MILWAUKEE — Victory Robinson is a junior at Washington High School in Milwaukee.
He’s been playing basketball for a few years since he was a freshman. He was on his school’s team in the first ever Ralph Davis Invitational Basketball Tournament.
Sure, it’s a competitive tournament, but he said it’s more than that.
He said it’s all about inclusion.
“[It’s] about friendship, building that bond together, getting to know each other, helping people with their disability, such as my disability and playing with my classmates in class and playing on the same basketball team,” Robinson said.
That inclusion is something the late Ralph Davis — who the tournament is named after — strived for at Washington High School.
He was the girls’ basketball coach for two state tournament appearances and also coached the school’s Special Olympics team; the team Robinson now plays for.
He has a learning disability.
“It takes me a long time, I wouldn’t say a long time, but two or three times to know it,” Robinson explained.
He and his teammates don’t let their disabilities stop them.
Each player on the team plays a critical role — especially since they made it to the championship game.
Heidi Cumbajin, the team coach, says that’s an important lesson this tournament teaches.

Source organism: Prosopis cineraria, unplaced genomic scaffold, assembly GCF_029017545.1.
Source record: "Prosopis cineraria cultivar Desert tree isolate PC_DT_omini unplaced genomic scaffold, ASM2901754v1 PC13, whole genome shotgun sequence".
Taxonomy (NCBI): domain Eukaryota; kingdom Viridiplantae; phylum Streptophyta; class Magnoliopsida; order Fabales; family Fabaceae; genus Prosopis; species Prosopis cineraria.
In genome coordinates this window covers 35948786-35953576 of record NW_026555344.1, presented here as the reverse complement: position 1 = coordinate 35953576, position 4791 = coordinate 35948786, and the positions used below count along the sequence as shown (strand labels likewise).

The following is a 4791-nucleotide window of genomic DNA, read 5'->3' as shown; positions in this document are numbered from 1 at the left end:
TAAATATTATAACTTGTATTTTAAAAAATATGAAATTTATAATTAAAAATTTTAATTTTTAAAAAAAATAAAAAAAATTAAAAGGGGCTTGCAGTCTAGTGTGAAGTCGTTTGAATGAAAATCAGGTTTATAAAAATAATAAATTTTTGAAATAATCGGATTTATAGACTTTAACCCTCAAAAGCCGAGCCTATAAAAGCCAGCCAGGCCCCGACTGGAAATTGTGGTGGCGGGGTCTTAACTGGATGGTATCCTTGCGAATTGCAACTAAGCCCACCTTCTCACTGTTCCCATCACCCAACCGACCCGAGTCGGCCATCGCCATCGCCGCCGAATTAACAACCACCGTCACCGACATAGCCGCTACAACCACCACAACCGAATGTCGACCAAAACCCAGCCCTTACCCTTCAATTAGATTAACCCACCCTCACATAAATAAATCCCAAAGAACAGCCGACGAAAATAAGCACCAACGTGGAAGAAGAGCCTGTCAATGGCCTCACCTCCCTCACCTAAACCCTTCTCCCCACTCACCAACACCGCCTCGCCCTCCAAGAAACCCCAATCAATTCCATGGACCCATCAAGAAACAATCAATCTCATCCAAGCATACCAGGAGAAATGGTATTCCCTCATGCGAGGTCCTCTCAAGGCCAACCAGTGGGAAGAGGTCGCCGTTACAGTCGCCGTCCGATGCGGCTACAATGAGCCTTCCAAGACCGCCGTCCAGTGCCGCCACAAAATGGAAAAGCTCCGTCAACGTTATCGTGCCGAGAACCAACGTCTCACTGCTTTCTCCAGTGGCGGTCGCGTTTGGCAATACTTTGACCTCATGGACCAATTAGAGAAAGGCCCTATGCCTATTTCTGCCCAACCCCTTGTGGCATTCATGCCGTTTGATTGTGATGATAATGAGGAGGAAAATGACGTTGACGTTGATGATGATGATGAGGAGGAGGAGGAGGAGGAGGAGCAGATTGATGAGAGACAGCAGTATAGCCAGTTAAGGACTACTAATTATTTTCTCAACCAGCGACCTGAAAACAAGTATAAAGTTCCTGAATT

“All kids are kids. All students are students,” Cumbajin said. “It doesn’t really matter what your abilities are, what your disabilities are, what your non-abilities, however you want to label somebody, they’re all students in school going to school.”
Robinson and his team fell just short of lifting the trophy. But their playing time wasn’t over.
Players from all four teams traded in their jerseys and became a unified team — playing with each other instead of against — for the last game of the day.
It was something Robinson really enjoyed and is looking forward to again next year.
“Some people dream about getting into the NBA, like some of us,” Robinson said. “We can’t go, but we still know that we still have a chance to play basketball, and special olympics is providing us with that.”
Organizers hope this tournament shows students and the community that basketball, and all sports, are for everyone.